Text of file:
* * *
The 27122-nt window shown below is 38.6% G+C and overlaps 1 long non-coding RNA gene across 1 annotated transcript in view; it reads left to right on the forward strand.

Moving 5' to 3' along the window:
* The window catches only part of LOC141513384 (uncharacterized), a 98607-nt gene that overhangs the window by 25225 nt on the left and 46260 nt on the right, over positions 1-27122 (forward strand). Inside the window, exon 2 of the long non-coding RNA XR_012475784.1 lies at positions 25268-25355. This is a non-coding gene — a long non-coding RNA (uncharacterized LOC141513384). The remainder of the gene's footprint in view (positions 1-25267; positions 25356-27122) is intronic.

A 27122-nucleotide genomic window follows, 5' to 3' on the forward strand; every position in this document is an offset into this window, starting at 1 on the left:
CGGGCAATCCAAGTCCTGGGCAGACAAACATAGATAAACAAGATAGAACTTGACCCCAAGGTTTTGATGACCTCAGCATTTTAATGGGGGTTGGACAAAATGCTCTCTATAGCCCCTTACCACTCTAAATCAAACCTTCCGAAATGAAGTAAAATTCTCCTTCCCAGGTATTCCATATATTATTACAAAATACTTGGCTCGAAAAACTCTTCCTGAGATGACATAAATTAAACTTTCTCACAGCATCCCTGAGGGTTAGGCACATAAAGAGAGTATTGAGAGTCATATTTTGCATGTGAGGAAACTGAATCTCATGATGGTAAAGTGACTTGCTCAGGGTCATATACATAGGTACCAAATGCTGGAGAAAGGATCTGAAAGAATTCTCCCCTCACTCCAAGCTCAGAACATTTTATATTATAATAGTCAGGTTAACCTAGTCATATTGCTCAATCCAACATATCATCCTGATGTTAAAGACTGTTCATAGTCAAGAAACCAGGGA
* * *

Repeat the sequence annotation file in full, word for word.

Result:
The 27122-nt window shown below is 38.6% G+C and overlaps 1 long non-coding RNA gene across 1 annotated transcript in view; it reads left to right on the forward strand.

Moving 5' to 3' along the window:
* The window catches only part of LOC141513384 (uncharacterized), a 98607-nt gene that overhangs the window by 25225 nt on the left and 46260 nt on the right, over positions 1-27122 (forward strand). Inside the window, exon 2 of the long non-coding RNA XR_012475784.1 lies at positions 25268-25355. This is a non-coding gene — a long non-coding RNA (uncharacterized LOC141513384). The remainder of the gene's footprint in view (positions 1-25267; positions 25356-27122) is intronic.

A 27122-nucleotide genomic window follows, 5' to 3' on the forward strand; every position in this document is an offset into this window, starting at 1 on the left:
CGGGCAATCCAAGTCCTGGGCAGACAAACATAGATAAACAAGATAGAACTTGACCCCAAGGTTTTGATGACCTCAGCATTTTAATGGGGGTTGGACAAAATGCTCTCTATAGCCCCTTACCACTCTAAATCAAACCTTCCGAAATGAAGTAAAATTCTCCTTCCCAGGTATTCCATATATTATTACAAAATACTTGGCTCGAAAAACTCTTCCTGAGATGACATAAATTAAACTTTCTCACAGCATCCCTGAGGGTTAGGCACATAAAGAGAGTATTGAGAGTCATATTTTGCATGTGAGGAAACTGAATCTCATGATGGTAAAGTGACTTGCTCAGGGTCATATACATAGGTACCAAATGCTGGAGAAAGGATCTGAAAGAATTCTCCCCTCACTCCAAGCTCAGAACATTTTATATTATAATAGTCAGGTTAACCTAGTCATATTGCTCAATCCAACATATCATCCTGATGTTAAAGACTGTTCATAGTCAAGAAACCAGGGA